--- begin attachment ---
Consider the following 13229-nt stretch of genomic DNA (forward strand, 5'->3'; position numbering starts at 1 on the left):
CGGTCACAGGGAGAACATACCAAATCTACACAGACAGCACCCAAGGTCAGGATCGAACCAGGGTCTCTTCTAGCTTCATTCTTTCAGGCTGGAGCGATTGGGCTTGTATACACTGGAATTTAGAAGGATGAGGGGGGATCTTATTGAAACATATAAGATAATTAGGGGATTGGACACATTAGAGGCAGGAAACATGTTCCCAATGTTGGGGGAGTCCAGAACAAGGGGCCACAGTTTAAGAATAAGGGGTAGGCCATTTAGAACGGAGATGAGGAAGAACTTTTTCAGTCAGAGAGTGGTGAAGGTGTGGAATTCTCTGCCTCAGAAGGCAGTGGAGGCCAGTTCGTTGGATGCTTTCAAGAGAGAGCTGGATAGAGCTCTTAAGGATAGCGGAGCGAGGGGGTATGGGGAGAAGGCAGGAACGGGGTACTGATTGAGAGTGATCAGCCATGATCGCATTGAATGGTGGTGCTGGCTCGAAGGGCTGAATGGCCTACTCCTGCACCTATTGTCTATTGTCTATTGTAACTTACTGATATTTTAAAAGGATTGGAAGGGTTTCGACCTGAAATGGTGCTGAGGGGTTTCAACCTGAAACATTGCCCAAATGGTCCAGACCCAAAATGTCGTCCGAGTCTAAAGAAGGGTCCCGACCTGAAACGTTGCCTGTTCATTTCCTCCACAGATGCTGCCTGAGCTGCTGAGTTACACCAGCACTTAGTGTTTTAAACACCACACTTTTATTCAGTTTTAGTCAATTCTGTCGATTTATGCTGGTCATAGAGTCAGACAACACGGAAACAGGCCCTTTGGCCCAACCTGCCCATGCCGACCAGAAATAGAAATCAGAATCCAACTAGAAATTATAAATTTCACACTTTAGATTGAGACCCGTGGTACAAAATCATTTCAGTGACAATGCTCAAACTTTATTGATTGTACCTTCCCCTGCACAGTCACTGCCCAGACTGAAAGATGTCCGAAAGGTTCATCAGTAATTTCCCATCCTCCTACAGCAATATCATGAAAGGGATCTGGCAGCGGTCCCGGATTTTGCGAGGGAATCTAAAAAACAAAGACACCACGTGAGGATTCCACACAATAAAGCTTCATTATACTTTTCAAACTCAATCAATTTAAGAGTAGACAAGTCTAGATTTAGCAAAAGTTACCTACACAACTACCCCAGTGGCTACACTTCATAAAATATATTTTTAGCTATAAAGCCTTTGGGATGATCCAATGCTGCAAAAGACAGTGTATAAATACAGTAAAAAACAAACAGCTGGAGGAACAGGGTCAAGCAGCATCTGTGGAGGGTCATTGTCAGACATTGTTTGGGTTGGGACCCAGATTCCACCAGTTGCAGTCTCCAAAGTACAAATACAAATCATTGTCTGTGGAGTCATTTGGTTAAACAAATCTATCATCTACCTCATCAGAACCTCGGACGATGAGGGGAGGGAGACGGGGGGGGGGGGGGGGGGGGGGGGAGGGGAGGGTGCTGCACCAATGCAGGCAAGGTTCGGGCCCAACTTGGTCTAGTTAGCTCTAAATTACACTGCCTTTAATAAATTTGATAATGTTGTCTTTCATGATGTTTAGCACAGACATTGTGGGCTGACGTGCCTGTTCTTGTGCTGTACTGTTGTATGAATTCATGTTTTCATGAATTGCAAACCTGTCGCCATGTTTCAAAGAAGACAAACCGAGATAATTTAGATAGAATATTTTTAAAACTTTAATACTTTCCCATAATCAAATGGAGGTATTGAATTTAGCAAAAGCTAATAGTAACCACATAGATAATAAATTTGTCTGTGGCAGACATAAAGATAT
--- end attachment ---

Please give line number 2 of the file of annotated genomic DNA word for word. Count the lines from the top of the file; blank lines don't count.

CGGTCACAGGGAGAACATACCAAATCTACACAGACAGCACCCAAGGTCAGGATCGAACCAGGGTCTCTTCTAGCTTCATTCTTTCAGGCTGGAGCGATTGGGCTTGTATACACTGGAATTTAGAAGGATGAGGGGGGATCTTATTGAAACATATAAGATAATTAGGGGATTGGACACATTAGAGGCAGGAAACATGTTCCCAATGTTGGGGGAGTCCAGAACAAGGGGCCACAGTTTAAGAATAAGGGGTAGGCCATTTAGAACGGAGATGAGGAAGAACTTTTTCAGTCAGAGAGTGGTGAAGGTGTGGAATTCTCTGCCTCAGAAGGCAGTGGAGGCCAGTTCGTTGGATGCTTTCAAGAGAGAGCTGGATAGAGCTCTTAAGGATAGCGGAGCGAGGGGGTATGGGGAGAAGGCAGGAACGGGGTACTGATTGAGAGTGATCAGCCATGATCGCATTGAATGGTGGTGCTGGCTCGAAGGGCTGAATGGCCTACTCCTGCACCTATTGTCTATTGTCTATTGTAACTTACTGATATTTTAAAAGGATTGGAAGGGTTTCGACCTGAAATGGTGCTGAGGGGTTTCAACCTGAAACATTGCCCAAATGGTCCAGACCCAAAATGTCGTCCGAGTCTAAAGAAGGGTCCCGACCTGAAACGTTGCCTGTTCATTTCCTCCACAGATGCTGCCTGAGCTGCTGAGTTACACCAGCACTTAGTGTTTTAAACACCACACTTTTATTCAGTTTTAGTCAATTCTGTCGATTTATGCTGGTCATAGAGTCAGACAACACGGAAACAGGCCCTTTGGCCCAACCTGCCCATGCCGACCAGAAATAGAAATCAGAATCCAACTAGAAATTATAAATTTCACACTTTAGATTGAGACCCGTGGTACAAAATCATTTCAGTGACAATGCTCAAACTTTATTGATTGTACCTTCCCCTGCACAGTCACTGCCCAGACTGAAAGATGTCCGAAAGGTTCATCAGTAATTTCCCATCCTCCTACAGCAATATCATGAAAGGGATCTGGCAGCGGTCCCGGATTTTGCGAGGGAATCTAAAAAACAAAGACACCACGTGAGGATTCCACACAATAAAGCTTCATTATACTTTTCAAACTCAATCAATTTAAGAGTAGACAAGTCTAGATTTAGCAAAAGTTACCTACACAACTACCCCAGTGGCTACACTTCATAAAATATATTTTTAGCTATAAAGCCTTTGGGATGATCCAATGCTGCAAAAGACAGTGTATAAATACAGTAAAAAACAAACAGCTGGAGGAACAGGGTCAAGCAGCATCTGTGGAGGGTCATTGTCAGACATTGTTTGGGTTGGGACCCAGATTCCACCAGTTGCAGTCTCCAAAGTACAAATACAAATCATTGTCTGTGGAGTCATTTGGTTAAACAAATCTATCATCTACCTCATCAGAACCTCGGACGATGAGGGGAGGGAGACGGGGGGGGGGGGGGGGGGGGGGGGAGGGGAGGGTGCTGCACCAATGCAGGCAAGGTTCGGGCCCAACTTGGTCTAGTTAGCTCTAAATTACACTGCCTTTAATAAATTTGATAATGTTGTCTTTCATGATGTTTAGCACAGACATTGTGGGCTGACGTGCCTGTTCTTGTGCTGTACTGTTGTATGAATTCATGTTTTCATGAATTGCAAACCTGTCGCCATGTTTCAAAGAAGACAAACCGAGATAATTTAGATAGAATATTTTTAAAACTTTAATACTTTCCCATAATCAAATGGAGGTATTGAATTTAGCAAAAGCTAATAGTAACCACATAGATAATAAATTTGTCTGTGGCAGACATAAAGATAT